Data security breaches are becoming increasingly frequent, more expensive to contain, and challenging to prevent:
- There were 1,291 breaches in 2021, compared with 1,108 in 2020, according to Fortune.
- The costs associated with incurring and remediating a data breach now average $4.24 million, the highest since the Ponemon Institute and IBM started studying data breaches 17 years ago.
- Cyberattackers are becoming more sophisticated, according to Cyber. One of the most devastating ransomware attacks — on JBS, a meat processing company — was carried out by a highly specialized criminal gang.
We have helped numerous organizations recover from security incidents over the years, so we want to share a little about what the security breach recovery process looks like. We hope that by drawing back the curtain, so to speak, it will help you better prepare for when a security incident strikes your business.
The steps to threat remediation
When a security incident has occurred, our first action is to Identify what has happened and where. We investigate the alerts and notifications from security systems, review security and system logs, flag unusual behaviors, and start documenting the incident.
Think of it like criminal forensic analysis. We’re detectives on the case, and we have to know the details before we can conduct any corrective processes.
Next, we move to Contain the incident. Our team uses a security incident and event management (SIEM) solution that allows us to quarantine suspicious activity. Even though we’re containing the potentially malicious code or file, it doesn’t mean we have completed our investigation.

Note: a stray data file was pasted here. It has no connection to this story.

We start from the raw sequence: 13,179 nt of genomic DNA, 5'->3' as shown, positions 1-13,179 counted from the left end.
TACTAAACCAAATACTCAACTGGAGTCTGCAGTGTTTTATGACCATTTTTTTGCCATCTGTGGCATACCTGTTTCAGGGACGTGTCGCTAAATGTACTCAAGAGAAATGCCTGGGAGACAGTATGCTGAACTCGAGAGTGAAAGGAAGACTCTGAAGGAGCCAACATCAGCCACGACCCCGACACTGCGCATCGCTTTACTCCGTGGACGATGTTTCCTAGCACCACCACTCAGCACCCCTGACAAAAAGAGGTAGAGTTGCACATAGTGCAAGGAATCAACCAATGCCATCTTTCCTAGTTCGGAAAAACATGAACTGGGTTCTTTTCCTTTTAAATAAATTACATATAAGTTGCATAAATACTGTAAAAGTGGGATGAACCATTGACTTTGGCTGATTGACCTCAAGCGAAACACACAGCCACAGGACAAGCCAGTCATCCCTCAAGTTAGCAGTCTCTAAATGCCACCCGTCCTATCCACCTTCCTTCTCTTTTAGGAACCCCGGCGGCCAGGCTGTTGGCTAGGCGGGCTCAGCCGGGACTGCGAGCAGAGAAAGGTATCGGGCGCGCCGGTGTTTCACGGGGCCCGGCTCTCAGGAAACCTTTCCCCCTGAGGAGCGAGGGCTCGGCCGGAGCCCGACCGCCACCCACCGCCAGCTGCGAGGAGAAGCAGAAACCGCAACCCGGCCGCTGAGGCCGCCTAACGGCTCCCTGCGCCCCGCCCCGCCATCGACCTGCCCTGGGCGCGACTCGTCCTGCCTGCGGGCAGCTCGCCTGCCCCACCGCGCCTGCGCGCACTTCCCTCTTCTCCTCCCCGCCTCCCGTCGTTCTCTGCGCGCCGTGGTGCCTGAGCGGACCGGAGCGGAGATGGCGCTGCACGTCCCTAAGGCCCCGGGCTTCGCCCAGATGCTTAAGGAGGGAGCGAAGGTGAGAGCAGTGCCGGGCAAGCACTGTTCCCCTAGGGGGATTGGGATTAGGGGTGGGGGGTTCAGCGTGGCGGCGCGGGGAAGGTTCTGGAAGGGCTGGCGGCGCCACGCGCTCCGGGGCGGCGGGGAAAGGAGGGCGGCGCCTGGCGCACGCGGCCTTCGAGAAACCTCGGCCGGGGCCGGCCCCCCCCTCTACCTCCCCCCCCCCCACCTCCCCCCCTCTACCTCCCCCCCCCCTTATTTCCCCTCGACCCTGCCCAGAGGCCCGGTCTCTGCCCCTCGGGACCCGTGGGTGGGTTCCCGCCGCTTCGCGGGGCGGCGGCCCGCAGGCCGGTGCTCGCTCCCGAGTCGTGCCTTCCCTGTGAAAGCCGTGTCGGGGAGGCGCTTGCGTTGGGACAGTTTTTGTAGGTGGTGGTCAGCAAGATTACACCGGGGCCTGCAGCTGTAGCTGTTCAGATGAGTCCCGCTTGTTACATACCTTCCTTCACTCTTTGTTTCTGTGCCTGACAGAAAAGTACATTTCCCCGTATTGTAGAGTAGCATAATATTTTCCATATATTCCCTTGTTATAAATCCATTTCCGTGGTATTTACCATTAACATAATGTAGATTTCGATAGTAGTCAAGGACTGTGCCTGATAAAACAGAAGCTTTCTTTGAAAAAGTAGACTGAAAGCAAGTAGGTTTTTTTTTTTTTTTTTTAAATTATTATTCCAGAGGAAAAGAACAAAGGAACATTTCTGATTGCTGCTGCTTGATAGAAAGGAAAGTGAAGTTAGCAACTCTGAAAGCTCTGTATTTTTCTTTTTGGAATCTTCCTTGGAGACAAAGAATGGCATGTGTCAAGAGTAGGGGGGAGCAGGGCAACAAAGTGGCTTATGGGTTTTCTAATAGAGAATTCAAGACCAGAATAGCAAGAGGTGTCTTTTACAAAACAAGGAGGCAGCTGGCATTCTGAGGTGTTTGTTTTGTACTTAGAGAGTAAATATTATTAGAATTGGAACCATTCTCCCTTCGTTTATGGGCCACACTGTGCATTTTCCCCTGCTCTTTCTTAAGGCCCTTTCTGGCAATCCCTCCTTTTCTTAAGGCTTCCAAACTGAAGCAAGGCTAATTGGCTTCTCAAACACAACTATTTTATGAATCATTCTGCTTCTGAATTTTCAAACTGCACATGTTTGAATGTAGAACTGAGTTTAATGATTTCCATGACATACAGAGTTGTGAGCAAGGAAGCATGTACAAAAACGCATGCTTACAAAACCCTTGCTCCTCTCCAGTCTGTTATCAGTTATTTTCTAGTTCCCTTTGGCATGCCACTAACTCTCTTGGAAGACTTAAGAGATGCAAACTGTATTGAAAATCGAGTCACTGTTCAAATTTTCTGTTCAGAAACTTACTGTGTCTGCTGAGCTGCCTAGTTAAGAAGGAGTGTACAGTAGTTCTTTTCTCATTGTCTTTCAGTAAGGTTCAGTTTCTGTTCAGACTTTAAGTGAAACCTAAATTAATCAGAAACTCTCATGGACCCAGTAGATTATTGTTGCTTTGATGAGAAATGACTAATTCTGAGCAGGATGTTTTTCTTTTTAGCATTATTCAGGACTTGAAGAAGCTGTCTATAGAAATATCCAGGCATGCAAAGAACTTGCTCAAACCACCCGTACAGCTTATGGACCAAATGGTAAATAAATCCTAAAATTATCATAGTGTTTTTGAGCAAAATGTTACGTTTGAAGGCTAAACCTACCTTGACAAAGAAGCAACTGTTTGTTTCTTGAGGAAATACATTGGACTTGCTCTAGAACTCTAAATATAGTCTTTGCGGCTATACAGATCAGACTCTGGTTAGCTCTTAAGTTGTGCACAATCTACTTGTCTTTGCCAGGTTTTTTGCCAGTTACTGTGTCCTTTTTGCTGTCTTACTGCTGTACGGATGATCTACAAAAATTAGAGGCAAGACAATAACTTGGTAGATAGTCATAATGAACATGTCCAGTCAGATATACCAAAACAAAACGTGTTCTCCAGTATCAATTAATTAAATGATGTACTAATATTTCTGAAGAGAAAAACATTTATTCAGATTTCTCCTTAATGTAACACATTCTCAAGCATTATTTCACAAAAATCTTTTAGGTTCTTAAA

As the word suggests, containment allows us to put a wall around malicious activity and examine it. Meanwhile, we’re also engaging with IT support teams to start preventative measures — such as changing passwords, locking down accounts — to make sure the incident doesn’t spread throughout corporate systems and infrastructure.
Finally, our team works to Eradicate the problem, and Recover systems or data that were affected by the security incident. This involves disabling the “host” of the malware — i.e., the server or application where the problem was identified — then cleaning up the affected code or files to bring systems back online.
Don’t get the wrong impression; even though we have only listed three steps in this process doesn’t mean the work is simple or done rapidly. Believe us when we say: It takes a village to remediate security breaches and get a company operational again.
The need to work on prevention
Speaking of that village, we have a deep bench of security, systems, and network specialists. In addition to threat remediation and recovery, our teams can deliver extensive services to prepare and protect our customers from cyber risks.
That starts by coordinating with clients to understand what internal personnel resources they already have. We can then augment those teams or if need be, bring in third parties using our family of technologists in the applications, security, and network worlds.
Our security teams also examine existing security protections and processes that are in place. For example, we want to know if you have created an incident response plan, and if your IT department has deployed antimalware, endpoint protection, firewalls, threat intelligence, etc.
We also look to see if prevention strategies have been implemented, such as identify access management systems, cloud security policies, and employee awareness training.
No matter where your organization exists on the cybersecurity preparedness spectrum, know that no two breaches or incidents are ever the same. We can help ensure you’re ready to address whatever cyber threat comes your way.
RKON’s IT Security Services protect businesses from cybersecurity threats. We blend proactive governance, risk, compliance and security disciplines to better prepare organizations and mitigate the results of security incidents. Get more info here.